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17th April 1917

Our drama is set at the Duchess of Westminster's No. 1 British Red Cross Society (BCRS) Hospital in the old casino in Le Touquet. It was for officers only, and famously the BRCS bought the nearby Hotel des Anglais and used it as a place where relatives of dangerously wounded and sick officers could stay while waiting for their sons to die or in rare cases, get better enough to be shipped back to Blighty. Basically, you had to be very ill, and to be sent there implied the worst.

 

The overarching idea of this episode was to subject Mickey to his worst nightmare, deafness.

 

You could be remarkably unfit by modern standards and still be passed as A1, but in the Army deafness is much more serious. Mickey'd be kept well behind the lines, graded 'B3'. So if he's deaf, he's practically speaking out of the Army already, however well he recovers from his other physical problems.

 

You can read all about his condition and the remarkable true-to-life cure for it Norbert Hammond comes up with in MEDICAL DISEASES OF THE WAR by Arthur Hurst at archive.org. There are a number of examples but the one on page 120 is especially clear. It took me some time to find this, and I am fairly certain I found the whole topic during my own research – but WAR SURGERY 1914-18 by Thomas Scotland & Steven Heys as well as THE MEDICAL WAR by Mark Harrison probably guided me there as well as providing many additional details. And ROSES OF NO MAN'S LAND by Lyn MacDonald was of course vital, especially on blood transfusion.

 

The Science Museum had an exhibition while we were working on this episode and below are my reference photos. As always, with printed caption first to remind me what I've taken (!) then the picture trying to get as much of the object in as possible. Never very artistic, but always very useful for showing to the production team.

IMG_4503 IMG_4510 IMG_4511 IMG_4515 IMG_4516

Vera and Jack took us into the remarkable world of the YMCA. I had no idea it was a front for American soft power attempting to subvert the British Empire. I am very grateful to Harald Fischer-Tiné of ETH Zürich for letting me see a draft of KEEP THEM PURE, FIT, AND BROTHERLY! an unpublished research paper subtitled "The Indian Y.M.C.A.’s Army Work Schemes during the Great War (1914-1920)". I look forward to publication.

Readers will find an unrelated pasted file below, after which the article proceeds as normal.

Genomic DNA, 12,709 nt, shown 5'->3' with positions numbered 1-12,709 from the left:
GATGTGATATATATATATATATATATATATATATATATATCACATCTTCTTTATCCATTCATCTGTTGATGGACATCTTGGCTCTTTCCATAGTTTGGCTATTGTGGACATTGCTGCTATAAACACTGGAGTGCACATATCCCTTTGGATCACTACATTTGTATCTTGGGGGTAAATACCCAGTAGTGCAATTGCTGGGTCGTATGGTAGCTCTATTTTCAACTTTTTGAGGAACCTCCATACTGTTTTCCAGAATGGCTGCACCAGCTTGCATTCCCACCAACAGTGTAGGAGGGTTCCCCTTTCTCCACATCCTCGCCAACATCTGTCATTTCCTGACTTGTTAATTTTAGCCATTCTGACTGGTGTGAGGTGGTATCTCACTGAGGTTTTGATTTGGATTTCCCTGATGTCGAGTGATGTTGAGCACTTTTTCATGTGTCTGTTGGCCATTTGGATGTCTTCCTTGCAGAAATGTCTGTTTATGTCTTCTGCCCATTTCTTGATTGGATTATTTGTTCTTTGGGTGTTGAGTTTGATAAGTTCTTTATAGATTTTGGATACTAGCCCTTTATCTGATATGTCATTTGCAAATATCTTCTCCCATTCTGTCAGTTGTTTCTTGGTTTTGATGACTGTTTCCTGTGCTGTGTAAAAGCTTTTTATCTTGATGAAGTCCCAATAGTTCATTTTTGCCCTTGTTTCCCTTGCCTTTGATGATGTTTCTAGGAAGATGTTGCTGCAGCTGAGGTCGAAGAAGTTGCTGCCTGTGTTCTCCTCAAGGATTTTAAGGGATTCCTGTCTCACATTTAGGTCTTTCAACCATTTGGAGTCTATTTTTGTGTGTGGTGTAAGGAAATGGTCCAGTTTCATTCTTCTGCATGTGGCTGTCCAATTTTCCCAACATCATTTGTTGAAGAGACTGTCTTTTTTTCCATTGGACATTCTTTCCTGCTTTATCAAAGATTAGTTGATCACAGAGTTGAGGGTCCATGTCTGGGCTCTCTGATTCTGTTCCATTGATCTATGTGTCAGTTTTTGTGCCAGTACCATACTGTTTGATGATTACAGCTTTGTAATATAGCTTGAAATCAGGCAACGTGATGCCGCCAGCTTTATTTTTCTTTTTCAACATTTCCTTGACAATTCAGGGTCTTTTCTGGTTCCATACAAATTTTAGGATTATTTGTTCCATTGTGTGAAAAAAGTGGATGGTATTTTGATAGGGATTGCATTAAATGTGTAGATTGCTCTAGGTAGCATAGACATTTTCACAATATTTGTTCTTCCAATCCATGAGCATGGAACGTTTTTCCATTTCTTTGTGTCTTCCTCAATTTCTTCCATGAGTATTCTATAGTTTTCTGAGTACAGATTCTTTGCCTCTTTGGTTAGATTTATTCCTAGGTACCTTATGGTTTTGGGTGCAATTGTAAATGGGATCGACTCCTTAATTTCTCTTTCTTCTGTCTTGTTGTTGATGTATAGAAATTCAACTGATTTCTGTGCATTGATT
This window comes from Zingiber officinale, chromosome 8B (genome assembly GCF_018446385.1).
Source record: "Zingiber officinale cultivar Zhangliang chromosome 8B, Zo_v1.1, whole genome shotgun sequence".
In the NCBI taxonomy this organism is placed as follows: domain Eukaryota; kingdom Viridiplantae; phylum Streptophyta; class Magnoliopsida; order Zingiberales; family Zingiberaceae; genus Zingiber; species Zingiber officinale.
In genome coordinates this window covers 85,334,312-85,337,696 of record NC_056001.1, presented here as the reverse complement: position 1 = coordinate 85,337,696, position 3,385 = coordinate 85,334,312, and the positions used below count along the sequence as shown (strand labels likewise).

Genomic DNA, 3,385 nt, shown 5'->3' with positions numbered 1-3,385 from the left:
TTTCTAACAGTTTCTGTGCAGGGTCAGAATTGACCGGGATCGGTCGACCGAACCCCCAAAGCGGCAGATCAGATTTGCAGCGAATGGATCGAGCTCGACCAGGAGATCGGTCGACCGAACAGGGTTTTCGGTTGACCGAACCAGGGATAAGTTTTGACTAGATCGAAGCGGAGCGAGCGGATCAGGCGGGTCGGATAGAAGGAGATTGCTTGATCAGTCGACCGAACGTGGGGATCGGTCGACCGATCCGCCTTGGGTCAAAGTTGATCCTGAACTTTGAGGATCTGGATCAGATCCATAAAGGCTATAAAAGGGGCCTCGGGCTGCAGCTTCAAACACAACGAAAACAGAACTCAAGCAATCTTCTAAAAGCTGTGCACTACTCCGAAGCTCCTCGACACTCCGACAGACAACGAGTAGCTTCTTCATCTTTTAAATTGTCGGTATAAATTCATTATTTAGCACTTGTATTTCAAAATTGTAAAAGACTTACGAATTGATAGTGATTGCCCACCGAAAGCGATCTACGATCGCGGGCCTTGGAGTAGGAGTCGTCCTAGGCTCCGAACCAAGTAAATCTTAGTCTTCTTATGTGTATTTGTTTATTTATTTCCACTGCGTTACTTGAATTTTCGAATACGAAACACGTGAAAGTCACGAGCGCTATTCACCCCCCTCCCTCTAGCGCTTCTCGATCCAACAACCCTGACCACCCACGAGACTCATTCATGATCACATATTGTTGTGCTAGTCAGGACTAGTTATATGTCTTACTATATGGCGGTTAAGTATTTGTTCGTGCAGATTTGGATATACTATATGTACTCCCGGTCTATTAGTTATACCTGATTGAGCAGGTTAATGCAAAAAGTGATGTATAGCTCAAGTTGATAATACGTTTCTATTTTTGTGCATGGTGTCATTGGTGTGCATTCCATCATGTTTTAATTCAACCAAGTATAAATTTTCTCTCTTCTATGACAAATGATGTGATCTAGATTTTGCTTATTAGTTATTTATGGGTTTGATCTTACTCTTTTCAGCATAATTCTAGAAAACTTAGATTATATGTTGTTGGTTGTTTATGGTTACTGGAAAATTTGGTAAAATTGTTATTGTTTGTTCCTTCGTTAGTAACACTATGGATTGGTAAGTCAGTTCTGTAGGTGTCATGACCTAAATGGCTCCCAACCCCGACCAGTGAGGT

The other sources for Jack and Vera were the wonderful THE FISHING FLEET by Anne de Courcy, THE COMPLETE INDIAN HOUSEKEEPER AND COOK by Flora Annie Steel and Grace Gardiner, our old unvarnished touchstone of Indian Army life, OLD SOLDIER SAHIB by Frank Richards and The Army Children Archive website.

 

I also got an overall picture from SAHIB by Richard Holmes

 

Evadne's beginnings of her WAAC career are taken from that wonderful resource often namechecked on this site, the Long Long Trail website, and colour came from a BBC Radio 4 iPlayer recording of telegraphist Annie May Martin on her work passing coded messages from the front line in France in 1918, and the hostility she experienced from local civilians.

 

The Imperial war Museum has excellent tape recordings, espe-cially Lt Col Savory of the Ferozepore Sikhs and Deborah Dring, the British civilian wife of a Major General in the Indian Army who is great on the effects of heat on children, enjoying Diwali, and how to keep water cool in a jug.